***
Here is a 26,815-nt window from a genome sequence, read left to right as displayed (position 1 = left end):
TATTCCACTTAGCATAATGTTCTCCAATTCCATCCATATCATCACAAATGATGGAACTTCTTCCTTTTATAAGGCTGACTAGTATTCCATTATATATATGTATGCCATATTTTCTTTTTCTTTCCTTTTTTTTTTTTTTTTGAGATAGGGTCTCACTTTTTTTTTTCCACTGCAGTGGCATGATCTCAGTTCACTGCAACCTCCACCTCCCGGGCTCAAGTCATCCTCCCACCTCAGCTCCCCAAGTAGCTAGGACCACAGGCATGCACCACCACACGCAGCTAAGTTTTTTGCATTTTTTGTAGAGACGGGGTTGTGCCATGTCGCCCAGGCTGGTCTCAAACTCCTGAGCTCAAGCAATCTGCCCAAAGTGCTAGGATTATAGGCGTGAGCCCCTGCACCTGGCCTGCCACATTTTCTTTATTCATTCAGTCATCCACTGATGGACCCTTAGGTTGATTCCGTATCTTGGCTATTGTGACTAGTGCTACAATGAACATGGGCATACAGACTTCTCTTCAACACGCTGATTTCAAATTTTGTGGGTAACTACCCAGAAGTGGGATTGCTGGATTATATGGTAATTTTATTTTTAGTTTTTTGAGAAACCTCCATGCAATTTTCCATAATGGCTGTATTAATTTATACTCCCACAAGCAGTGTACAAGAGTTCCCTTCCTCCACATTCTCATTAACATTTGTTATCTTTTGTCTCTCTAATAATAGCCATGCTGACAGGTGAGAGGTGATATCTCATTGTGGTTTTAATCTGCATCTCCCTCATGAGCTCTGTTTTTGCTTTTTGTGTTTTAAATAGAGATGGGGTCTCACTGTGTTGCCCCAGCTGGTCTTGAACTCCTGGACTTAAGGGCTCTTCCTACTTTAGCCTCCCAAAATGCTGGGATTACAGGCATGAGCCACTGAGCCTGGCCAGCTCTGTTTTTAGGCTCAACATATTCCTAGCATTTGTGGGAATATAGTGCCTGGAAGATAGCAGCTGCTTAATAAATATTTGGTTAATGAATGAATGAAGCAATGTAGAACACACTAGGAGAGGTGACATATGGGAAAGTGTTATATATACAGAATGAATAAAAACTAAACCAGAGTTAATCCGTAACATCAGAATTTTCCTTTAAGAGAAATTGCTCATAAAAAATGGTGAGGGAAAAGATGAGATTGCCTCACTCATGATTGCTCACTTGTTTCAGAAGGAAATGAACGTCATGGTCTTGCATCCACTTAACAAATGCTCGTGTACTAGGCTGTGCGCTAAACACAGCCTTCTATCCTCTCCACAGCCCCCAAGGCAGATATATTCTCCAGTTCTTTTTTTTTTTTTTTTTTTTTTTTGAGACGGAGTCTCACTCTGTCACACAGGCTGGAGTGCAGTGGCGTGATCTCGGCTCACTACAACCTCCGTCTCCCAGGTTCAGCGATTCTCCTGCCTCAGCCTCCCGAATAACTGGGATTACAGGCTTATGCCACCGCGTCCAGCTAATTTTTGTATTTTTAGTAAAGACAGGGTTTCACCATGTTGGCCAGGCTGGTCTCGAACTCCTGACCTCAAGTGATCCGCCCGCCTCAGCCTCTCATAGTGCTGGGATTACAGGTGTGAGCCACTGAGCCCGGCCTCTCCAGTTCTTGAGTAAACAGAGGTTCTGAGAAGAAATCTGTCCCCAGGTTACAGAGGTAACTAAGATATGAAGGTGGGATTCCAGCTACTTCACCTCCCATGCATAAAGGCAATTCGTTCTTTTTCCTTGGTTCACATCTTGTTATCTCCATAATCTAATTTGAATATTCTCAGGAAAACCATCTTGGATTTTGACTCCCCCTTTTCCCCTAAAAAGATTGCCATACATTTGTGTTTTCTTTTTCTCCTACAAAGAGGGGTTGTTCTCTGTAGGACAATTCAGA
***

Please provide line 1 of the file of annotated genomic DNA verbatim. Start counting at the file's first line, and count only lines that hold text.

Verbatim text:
Here is a 26,815-nt window from a genome sequence, read left to right as displayed (position 1 = left end):